Reinventing the Share Button for Physical Spaces
ABSTRACT Imagine if your favorite social networking website provided a "Share to Screen" button that automatically dimmed the room lights and streamed your web-based photos and videos to a nearby television, projector or photo frame. Unfortunately, such fluid interactions between the Web and the physical environment remain challenging, since conventional Web browsers are still unable to directly interact with the broad range of context sources and physical actuators available in highly heterogeneous mobile environments. In our previous work, we presented our plug-and-play context framework, called Ambient Dynamix (Dynamix), which enables advanced context sensing and acting capabilities to be deployed on-demand to mobile devices as plug-ins; enabling entirely new interaction techniques for the Web. To illustrate some of these possibilities, we demonstrate a fully functional Web application that leverages Dynamix plug-ins to stream shared photos and videos from a popular online social network to nearby media rendering devices discovered in the user's physical environment. For a better viewing experience, the demo also adjusts the room's ambient light dimmers through ad-hoc discovery and control of home automation equipment. The demo highlights how Dynamix enables Web applications to discover rich, high-order contextual information, perform context-aware adaptations, and directly influence the physical environment - all from within unmodified mobile Web browsers, such as Google Chrome and Firefox.
Conference Paper: An Ad-hoc Smart Gateway Platform for the Web of Things.[Show abstract] [Hide abstract]
ABSTRACT: The Web of Things (WoT) aims to extend the Web into the physical world by promoting the adoption of Web protocols by situated services and smart objects (ambient artifacts). However, real-world ambient artifacts often adopt proprietary and/or non-Web protocols, making them invisible to Web search engines and inaccessible to conventional Web agents. Smart Gateways have been proposed as a way to “Web-enable” proprietary ambient artifacts through intermediary proxy nodes; however, the requisite infrastructure is difficult to deploy at Web scale. To address such challenges, we are developing Ambient Dynamix (Dynamix): a plug-and-play context framework for mobile devices, which enables Web agents to interoperate with non-Web ambient artifacts – directly from the browser. In this paper, we describe how Dynamix can be used to transform the user’s device into an ad-hoc Smart Gateway in-situ, enabling Web applications (in the device’s browser) to seamlessly interact with non-Web ambient artifacts in the physical environment. We describe an operational prototype implementation, which enables Web apps to discover and control nearby UPnP and AirPlay media devices uniformly. We also present a performance evaluation that indicates the prototype imposes low processing and memory overhead, and is suitable for deployment on many commodity mobile devices.IEEE International Conference on Internet of Things (iThings 2013); 08/2013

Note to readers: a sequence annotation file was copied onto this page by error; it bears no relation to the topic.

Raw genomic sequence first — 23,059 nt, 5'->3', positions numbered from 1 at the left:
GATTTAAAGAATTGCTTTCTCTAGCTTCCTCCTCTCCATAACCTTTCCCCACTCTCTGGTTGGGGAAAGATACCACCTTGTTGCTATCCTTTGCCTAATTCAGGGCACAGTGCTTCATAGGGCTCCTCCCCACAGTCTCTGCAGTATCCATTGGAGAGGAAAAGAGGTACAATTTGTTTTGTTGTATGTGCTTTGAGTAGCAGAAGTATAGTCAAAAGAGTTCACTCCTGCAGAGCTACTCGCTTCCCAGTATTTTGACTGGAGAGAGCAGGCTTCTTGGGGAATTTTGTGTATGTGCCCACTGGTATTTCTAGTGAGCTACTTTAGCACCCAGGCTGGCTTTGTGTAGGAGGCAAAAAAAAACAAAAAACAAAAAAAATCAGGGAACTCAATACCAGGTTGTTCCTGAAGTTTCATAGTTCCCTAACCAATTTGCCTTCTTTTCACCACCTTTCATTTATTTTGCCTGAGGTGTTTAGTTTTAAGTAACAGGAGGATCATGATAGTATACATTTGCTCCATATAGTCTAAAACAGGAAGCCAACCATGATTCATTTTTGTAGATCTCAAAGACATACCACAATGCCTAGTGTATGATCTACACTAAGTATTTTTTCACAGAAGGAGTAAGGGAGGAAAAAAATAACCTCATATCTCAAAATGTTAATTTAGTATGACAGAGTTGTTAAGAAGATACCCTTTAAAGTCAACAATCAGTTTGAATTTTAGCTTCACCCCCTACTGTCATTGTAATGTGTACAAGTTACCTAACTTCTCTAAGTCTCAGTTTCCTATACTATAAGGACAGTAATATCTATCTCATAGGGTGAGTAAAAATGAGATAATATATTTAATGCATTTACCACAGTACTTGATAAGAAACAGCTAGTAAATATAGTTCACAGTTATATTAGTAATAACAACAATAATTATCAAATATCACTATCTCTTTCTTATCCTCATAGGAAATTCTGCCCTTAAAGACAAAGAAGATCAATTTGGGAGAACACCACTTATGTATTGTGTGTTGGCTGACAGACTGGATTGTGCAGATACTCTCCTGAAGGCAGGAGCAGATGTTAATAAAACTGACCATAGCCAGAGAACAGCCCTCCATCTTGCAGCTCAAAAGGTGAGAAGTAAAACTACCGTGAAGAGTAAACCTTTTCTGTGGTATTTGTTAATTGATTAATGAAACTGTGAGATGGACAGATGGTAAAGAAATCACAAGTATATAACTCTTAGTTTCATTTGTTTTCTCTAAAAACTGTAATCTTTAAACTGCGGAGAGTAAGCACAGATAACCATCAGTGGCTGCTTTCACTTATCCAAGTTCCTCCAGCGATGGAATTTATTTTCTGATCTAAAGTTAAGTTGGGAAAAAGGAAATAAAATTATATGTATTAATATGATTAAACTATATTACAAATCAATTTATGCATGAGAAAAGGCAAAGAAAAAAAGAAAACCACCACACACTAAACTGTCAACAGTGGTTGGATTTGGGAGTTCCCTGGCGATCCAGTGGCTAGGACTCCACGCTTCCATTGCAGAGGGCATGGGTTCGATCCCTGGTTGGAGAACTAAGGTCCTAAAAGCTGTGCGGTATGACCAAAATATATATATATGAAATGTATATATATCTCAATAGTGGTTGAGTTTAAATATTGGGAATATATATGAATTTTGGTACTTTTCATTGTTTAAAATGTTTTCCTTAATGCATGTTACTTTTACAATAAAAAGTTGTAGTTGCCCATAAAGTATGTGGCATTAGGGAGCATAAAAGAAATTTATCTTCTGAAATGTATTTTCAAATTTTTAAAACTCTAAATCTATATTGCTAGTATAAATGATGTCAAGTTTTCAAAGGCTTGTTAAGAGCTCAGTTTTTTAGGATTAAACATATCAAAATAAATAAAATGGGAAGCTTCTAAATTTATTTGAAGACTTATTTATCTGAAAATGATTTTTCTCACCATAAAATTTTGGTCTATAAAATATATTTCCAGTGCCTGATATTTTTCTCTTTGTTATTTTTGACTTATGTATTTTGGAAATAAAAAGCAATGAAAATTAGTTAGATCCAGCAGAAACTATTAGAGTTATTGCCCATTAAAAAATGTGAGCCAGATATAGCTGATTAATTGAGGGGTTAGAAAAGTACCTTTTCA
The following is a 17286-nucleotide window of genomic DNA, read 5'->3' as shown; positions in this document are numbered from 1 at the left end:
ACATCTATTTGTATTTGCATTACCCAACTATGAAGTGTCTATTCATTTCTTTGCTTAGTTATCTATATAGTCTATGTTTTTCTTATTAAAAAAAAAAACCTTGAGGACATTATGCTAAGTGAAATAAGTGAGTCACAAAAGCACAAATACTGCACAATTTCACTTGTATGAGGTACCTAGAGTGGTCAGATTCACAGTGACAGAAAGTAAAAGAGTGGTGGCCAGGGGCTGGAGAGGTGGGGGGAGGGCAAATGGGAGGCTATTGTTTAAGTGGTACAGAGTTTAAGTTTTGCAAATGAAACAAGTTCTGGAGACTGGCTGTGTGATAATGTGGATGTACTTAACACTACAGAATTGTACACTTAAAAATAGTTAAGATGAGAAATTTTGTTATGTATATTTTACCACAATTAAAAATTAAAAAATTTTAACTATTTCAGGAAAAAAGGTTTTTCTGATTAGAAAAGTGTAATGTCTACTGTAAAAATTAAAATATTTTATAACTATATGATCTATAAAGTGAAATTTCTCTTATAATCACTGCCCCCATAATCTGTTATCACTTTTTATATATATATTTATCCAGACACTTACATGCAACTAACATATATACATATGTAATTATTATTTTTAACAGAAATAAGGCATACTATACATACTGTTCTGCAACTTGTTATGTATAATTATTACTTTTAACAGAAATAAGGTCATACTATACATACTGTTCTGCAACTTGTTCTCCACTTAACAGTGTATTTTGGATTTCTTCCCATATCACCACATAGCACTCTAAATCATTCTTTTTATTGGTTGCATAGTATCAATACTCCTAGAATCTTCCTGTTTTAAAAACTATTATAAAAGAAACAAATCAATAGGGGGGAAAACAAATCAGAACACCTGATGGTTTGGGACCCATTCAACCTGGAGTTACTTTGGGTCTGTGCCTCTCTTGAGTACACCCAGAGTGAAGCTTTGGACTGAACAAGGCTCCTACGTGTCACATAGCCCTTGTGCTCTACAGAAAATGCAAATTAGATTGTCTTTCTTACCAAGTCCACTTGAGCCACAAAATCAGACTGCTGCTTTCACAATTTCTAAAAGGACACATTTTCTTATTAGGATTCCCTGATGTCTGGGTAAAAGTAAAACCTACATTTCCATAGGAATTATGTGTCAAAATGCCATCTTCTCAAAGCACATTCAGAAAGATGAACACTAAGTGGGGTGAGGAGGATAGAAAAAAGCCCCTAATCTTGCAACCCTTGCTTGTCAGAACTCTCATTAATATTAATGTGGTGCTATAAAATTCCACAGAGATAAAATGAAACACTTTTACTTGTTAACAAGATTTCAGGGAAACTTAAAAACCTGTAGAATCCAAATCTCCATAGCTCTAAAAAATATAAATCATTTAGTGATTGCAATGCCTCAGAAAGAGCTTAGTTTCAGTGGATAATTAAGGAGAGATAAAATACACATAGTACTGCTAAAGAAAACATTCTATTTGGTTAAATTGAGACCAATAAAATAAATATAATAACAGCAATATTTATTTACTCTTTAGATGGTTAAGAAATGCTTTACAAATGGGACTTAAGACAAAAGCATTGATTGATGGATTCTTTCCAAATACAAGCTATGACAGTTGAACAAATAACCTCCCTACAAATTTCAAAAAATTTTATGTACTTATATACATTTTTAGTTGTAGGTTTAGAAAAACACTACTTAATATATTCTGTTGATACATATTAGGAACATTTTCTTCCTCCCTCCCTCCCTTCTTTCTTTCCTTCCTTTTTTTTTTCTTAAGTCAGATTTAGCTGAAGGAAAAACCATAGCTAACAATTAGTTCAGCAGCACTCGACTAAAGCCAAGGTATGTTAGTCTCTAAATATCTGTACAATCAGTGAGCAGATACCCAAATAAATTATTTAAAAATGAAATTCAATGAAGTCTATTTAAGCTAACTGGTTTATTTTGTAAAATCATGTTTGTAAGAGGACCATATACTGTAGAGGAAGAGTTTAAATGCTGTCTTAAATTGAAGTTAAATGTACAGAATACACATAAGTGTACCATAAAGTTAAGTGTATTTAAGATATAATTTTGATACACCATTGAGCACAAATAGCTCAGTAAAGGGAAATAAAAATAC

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ABSTRACT: Advances in Human Computer Interaction techniques continue to enrich Natural User Interface (NUI) research. While dozens of novel NUI interaction techniques are proposed every year, the potential of the human body’s sensory and motor systems is not yet fully utilized. Hence, new pressing calls have emerged for exploring the potential of the whole body in motion when interacting with real-world pervasive and ubiquitous computing ecosystems (ambient spaces). Given the adoption of NUI paradigm in ambient spaces, users will be increasingly expected to interact with multiple interactions techniques simultaneously. Whilst NUIs provide rich interaction possibilities and alternatives, they also introduce critical challenges for interactive ambient spaces. This dissertation aims to tackle three of these challenges; namely, large-scale dynamic runtime deployment of existing and future interaction techniques; long-term and adequate record-keeping and dissemination practices for interaction techniques; and in-situ adaptation of interaction possibilities. These challenges are often fueled by users’ increased mobility; the increasingly heterogeneity and availability of interaction resources; and the increasing diversity of the physical abilities of many user populations (e.g., elderly users). This dissertation presents a novel approach for adapting the interaction modalities available to a given application at runtime (as deployable interaction plugins). Accordingly, the capabilities and behaviour of an interactive system are optimized to fit the users’ physical abilities, needs, and context. The approach includes a theoretical concept (called Interaction Ensemble) that relies on decoupling the often tight binding between devices, interaction techniques, and applications. A reference implementation (called the STAGE framework) is presented as an evaluation of the concept.08/2014, Degree: Doctoral Degree (Dr.-Ing.)